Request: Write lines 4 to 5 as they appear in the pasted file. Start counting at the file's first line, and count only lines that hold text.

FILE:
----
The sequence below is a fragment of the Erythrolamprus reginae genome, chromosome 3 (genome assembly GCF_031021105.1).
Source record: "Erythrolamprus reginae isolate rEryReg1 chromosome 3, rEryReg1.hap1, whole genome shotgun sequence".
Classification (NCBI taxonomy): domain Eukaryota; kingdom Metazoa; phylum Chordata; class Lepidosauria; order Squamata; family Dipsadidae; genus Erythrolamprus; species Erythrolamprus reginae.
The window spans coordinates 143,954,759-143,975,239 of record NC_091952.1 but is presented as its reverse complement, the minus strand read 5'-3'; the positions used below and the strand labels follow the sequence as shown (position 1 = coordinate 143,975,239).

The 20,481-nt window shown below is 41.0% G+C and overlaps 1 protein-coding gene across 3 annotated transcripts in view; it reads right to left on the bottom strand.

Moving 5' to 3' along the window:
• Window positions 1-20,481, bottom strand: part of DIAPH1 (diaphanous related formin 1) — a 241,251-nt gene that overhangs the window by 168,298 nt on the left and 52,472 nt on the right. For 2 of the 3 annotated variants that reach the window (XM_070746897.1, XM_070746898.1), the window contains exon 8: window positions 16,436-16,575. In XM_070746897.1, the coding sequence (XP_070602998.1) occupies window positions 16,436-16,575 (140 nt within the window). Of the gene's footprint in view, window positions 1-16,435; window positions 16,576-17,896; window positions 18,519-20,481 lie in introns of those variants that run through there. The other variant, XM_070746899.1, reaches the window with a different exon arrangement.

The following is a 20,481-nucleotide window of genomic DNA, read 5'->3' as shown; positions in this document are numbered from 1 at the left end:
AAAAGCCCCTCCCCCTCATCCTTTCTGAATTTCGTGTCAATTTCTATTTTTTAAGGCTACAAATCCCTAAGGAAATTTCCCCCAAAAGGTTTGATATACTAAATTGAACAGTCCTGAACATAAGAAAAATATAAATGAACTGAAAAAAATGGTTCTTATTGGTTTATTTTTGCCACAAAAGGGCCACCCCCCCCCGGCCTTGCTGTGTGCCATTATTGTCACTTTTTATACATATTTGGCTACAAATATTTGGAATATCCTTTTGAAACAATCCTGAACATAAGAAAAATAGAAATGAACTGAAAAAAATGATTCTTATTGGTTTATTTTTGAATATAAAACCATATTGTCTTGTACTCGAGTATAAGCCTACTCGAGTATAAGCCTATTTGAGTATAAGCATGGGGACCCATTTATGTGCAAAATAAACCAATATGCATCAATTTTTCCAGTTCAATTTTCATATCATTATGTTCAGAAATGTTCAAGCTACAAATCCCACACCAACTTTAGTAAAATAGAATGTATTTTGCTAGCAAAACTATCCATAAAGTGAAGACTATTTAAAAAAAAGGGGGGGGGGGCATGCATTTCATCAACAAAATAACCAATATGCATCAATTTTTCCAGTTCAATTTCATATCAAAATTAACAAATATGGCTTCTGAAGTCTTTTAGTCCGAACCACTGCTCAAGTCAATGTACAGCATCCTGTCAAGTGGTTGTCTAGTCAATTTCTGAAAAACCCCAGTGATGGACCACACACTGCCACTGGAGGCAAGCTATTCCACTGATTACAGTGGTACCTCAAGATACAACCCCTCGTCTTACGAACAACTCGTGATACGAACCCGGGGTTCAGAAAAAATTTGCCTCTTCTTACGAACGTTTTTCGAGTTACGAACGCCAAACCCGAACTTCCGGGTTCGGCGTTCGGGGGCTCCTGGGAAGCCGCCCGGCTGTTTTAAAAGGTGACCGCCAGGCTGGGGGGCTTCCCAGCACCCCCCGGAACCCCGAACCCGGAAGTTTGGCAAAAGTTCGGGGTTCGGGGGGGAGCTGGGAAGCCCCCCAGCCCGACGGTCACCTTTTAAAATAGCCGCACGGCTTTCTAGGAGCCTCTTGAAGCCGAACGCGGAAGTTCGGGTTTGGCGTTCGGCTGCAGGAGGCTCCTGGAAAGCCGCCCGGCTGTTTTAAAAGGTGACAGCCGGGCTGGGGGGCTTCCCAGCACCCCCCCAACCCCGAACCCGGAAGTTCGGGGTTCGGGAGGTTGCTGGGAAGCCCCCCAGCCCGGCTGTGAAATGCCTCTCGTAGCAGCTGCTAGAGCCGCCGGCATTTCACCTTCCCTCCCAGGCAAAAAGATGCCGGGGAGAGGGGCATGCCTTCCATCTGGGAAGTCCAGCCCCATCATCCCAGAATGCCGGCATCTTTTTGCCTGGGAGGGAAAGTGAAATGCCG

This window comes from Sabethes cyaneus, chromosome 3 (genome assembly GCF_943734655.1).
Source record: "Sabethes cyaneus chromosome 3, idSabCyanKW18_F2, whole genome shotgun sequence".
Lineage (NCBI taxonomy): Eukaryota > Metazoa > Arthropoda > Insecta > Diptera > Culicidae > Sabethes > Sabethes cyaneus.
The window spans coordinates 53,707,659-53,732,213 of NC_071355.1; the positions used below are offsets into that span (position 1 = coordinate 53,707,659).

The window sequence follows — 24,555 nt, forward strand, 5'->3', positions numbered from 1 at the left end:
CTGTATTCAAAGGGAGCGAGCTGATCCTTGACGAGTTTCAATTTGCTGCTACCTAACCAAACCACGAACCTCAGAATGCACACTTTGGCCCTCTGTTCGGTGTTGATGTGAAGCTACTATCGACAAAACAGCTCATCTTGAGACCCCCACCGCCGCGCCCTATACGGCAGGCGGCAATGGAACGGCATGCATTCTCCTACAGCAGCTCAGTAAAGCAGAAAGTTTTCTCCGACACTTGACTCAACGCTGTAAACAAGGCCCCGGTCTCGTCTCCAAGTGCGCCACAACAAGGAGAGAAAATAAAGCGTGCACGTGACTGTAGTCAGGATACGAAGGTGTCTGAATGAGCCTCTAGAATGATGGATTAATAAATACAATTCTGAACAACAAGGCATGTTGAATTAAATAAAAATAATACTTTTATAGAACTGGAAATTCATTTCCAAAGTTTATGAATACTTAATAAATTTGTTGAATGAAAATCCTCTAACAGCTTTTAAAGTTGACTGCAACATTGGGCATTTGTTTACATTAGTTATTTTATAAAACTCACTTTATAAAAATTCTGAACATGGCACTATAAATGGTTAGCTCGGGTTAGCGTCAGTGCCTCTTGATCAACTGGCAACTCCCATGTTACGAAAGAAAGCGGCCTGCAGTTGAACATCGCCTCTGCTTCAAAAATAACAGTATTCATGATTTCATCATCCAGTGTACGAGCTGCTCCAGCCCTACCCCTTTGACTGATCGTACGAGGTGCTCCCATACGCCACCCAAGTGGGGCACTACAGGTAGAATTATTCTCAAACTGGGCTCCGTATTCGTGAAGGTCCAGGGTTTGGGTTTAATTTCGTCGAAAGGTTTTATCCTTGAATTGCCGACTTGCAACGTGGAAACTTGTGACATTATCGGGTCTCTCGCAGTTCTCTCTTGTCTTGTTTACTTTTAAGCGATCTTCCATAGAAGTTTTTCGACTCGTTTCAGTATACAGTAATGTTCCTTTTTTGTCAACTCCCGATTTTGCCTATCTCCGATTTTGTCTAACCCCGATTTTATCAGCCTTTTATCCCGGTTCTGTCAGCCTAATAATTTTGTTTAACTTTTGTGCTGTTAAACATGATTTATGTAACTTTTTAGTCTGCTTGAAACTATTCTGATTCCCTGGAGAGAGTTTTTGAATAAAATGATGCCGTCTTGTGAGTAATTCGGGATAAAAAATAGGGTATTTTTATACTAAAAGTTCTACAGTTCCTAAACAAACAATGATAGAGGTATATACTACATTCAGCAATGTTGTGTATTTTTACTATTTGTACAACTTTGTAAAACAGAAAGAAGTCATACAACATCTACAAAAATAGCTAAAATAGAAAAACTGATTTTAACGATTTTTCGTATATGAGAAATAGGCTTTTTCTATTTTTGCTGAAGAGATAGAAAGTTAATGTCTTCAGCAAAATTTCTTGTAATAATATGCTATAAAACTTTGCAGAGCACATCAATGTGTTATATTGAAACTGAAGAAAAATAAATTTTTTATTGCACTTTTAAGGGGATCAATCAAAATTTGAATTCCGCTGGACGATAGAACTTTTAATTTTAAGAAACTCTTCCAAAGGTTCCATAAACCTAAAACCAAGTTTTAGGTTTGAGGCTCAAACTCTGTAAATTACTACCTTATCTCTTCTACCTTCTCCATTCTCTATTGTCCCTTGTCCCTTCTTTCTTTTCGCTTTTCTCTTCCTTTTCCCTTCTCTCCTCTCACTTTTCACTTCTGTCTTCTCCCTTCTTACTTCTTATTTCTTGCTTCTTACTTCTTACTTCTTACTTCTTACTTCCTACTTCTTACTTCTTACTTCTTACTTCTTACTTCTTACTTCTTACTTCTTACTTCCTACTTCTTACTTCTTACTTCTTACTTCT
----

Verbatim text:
The window spans coordinates 143,954,759-143,975,239 of record NC_091952.1 but is presented as its reverse complement, the minus strand read 5'-3'; the positions used below and the strand labels follow the sequence as shown (position 1 = coordinate 143,975,239).

The 20,481-nt window shown below is 41.0% G+C and overlaps 1 protein-coding gene across 3 annotated transcripts in view; it reads right to left on the bottom strand.